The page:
• Users on the store rate your app and leave reviews – customer service is vital in resolving issues. Even though cross platform technology allows catering to many phones and tablets, it is impossible to cater for everything. 
  • There might be a substantial amount of red tape to cross before you launch your app. For example, legal paperwork and login details would need to be provided and certain approvals need to be handled. 
  • You will set yourself at the mercy of the store. If they update their terms of service, your business model might be affected.

A mobile app also has a financial impact on your business:

  • Mobile app development tends to be more expensive to code. It can also become very complex really fast.
  • All payments need to be handled by the store. The standard charge is around 30% of gross payment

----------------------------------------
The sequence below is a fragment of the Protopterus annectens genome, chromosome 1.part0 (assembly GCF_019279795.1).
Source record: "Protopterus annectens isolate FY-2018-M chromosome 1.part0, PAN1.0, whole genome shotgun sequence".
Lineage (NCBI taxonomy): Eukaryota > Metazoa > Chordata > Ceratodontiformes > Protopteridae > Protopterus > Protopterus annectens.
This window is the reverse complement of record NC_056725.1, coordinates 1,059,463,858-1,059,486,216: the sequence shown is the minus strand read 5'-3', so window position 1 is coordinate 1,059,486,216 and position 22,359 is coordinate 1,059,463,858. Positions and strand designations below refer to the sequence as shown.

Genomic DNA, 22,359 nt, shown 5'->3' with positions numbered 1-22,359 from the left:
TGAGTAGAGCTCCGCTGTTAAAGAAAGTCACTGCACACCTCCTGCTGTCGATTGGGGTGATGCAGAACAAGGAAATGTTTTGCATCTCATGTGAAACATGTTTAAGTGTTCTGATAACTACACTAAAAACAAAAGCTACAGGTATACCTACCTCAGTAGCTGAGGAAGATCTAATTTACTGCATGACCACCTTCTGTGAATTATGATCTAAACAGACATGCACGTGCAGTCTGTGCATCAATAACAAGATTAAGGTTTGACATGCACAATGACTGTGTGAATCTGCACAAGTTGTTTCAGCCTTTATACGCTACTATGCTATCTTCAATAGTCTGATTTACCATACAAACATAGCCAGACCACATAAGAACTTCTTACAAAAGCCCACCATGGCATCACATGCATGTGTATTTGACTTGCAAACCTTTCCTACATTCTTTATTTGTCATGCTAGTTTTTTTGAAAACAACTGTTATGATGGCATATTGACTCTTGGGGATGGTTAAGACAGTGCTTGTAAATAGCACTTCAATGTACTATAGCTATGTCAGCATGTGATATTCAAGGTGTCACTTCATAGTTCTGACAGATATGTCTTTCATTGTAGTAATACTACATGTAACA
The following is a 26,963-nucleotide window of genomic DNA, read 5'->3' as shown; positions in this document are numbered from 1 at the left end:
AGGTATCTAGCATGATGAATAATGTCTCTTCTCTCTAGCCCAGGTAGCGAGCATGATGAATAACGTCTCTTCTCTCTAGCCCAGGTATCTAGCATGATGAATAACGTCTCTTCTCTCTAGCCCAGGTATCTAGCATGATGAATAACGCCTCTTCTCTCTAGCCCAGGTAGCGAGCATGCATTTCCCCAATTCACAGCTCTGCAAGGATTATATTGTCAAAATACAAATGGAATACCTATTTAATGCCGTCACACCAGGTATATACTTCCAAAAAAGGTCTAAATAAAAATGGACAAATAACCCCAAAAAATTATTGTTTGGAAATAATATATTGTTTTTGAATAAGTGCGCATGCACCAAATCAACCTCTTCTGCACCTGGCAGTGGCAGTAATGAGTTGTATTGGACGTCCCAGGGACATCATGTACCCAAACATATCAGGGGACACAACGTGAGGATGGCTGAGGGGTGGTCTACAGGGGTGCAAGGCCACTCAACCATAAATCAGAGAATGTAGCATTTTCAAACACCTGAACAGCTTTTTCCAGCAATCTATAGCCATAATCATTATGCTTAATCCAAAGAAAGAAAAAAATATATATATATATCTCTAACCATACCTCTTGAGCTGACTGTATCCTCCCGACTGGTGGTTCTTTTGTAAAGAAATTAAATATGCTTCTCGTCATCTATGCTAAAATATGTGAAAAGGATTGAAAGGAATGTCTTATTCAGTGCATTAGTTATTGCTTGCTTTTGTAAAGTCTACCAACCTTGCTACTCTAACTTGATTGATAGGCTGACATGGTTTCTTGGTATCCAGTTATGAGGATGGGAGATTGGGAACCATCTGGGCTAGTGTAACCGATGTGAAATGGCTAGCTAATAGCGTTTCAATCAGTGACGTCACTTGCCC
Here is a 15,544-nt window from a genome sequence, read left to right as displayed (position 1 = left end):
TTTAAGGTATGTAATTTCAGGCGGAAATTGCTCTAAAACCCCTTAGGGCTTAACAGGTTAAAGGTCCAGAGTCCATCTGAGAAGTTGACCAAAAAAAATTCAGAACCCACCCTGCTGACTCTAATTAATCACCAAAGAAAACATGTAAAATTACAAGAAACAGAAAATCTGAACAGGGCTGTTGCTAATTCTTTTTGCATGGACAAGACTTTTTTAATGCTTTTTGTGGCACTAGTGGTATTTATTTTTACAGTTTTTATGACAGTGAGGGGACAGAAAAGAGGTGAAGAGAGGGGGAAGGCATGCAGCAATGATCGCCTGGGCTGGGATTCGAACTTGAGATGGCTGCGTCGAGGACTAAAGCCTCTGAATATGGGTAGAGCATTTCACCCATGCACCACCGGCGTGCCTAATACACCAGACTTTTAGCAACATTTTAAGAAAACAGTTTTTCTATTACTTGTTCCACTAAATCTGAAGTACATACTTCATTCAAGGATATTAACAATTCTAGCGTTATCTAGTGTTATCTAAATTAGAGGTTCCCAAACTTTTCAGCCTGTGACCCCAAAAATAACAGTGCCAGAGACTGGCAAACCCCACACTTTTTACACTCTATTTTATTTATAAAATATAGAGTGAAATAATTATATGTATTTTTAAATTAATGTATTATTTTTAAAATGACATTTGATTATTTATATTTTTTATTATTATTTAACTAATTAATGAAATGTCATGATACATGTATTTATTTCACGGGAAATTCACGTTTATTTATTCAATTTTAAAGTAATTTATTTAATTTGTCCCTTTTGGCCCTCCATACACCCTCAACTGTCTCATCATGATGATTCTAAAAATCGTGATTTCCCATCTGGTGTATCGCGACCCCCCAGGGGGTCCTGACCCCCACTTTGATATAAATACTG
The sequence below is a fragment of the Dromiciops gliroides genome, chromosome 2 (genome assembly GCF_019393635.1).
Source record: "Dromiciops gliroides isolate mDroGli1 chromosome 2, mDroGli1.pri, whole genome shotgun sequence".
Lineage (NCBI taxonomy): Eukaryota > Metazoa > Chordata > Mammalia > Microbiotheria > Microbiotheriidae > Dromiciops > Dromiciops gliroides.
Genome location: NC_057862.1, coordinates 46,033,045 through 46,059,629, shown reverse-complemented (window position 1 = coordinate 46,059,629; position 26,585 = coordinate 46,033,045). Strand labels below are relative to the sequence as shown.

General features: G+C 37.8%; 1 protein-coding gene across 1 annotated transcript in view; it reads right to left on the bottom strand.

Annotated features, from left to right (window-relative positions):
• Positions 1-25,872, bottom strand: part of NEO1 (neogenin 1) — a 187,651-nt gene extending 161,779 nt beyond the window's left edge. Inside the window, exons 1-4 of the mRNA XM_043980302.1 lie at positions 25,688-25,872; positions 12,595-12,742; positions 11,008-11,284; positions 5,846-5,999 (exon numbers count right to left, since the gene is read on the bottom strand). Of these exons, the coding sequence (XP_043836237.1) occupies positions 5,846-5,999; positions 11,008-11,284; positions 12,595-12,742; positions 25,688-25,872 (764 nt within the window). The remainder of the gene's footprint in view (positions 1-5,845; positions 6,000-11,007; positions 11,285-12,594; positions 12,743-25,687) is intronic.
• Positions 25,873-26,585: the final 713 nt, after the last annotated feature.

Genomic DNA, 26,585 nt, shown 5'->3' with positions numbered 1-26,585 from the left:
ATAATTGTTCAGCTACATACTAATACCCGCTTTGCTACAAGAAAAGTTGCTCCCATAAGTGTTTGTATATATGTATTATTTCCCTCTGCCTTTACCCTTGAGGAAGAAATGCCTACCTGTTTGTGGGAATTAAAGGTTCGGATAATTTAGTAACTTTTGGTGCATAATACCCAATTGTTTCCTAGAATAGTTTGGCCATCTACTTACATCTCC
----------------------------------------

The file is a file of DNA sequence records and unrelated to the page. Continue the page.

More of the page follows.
• Annual fees payable to the stores – some stores have a once off fee, whereas others have an annual subscription fee to host your mobile apps
  • Server costs and infrastructure – in many cases, only half of the business logic is on the mobile app. The other half is on a web server that the mobile app connects to.  

In my personal experience, the only features I have seen that make a mobile app different from a web application is push notifications. Though Android does allow for web push notifications,  iOS doesn’t allow for this at the moment. 

Choosing a web application

Web applications are more mature in technology than mobile apps. With code libraries like bootstrap and jQuery and Angular coders can create cross-platform single page applications or progressive web apps for online and offline use.